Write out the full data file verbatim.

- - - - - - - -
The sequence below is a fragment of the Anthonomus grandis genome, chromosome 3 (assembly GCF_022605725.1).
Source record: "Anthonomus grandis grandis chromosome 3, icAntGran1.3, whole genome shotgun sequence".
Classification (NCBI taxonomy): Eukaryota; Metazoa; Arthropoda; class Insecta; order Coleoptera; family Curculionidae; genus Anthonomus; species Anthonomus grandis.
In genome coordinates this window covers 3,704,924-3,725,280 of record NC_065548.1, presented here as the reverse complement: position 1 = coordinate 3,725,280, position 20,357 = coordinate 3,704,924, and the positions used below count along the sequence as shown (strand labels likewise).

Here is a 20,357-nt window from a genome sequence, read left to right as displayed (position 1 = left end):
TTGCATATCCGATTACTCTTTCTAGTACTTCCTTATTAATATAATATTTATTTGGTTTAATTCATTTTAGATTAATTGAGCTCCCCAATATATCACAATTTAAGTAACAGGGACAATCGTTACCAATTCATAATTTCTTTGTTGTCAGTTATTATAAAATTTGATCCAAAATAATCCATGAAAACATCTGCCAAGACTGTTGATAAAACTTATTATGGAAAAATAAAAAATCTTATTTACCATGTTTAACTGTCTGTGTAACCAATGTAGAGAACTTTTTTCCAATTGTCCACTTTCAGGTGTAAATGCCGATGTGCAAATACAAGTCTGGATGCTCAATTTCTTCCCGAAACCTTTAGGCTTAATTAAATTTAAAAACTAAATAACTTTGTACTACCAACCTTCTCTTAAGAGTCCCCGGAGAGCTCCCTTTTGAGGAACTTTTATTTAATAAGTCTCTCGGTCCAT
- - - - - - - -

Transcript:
The sequence below is a fragment of the Anthonomus grandis genome, chromosome 3 (assembly GCF_022605725.1).
Source record: "Anthonomus grandis grandis chromosome 3, icAntGran1.3, whole genome shotgun sequence".
Classification (NCBI taxonomy): Eukaryota; Metazoa; Arthropoda; class Insecta; order Coleoptera; family Curculionidae; genus Anthonomus; species Anthonomus grandis.
In genome coordinates this window covers 3,704,924-3,725,280 of record NC_065548.1, presented here as the reverse complement: position 1 = coordinate 3,725,280, position 20,357 = coordinate 3,704,924, and the positions used below count along the sequence as shown (strand labels likewise).

Here is a 20,357-nt window from a genome sequence, read left to right as displayed (position 1 = left end):
TTGCATATCCGATTACTCTTTCTAGTACTTCCTTATTAATATAATATTTATTTGGTTTAATTCATTTTAGATTAATTGAGCTCCCCAATATATCACAATTTAAGTAACAGGGACAATCGTTACCAATTCATAATTTCTTTGTTGTCAGTTATTATAAAATTTGATCCAAAATAATCCATGAAAACATCTGCCAAGACTGTTGATAAAACTTATTATGGAAAAATAAAAAATCTTATTTACCATGTTTAACTGTCTGTGTAACCAATGTAGAGAACTTTTTTCCAATTGTCCACTTTCAGGTGTAAATGCCGATGTGCAAATACAAGTCTGGATGCTCAATTTCTTCCCGAAACCTTTAGGCTTAATTAAATTTAAAAACTAAATAACTTTGTACTACCAACCTTCTCTTAAGAGTCCCCGGAGAGCTCCCTTTTGAGGAACTTTTATTTAATAAGTCTCTCGGTCCAT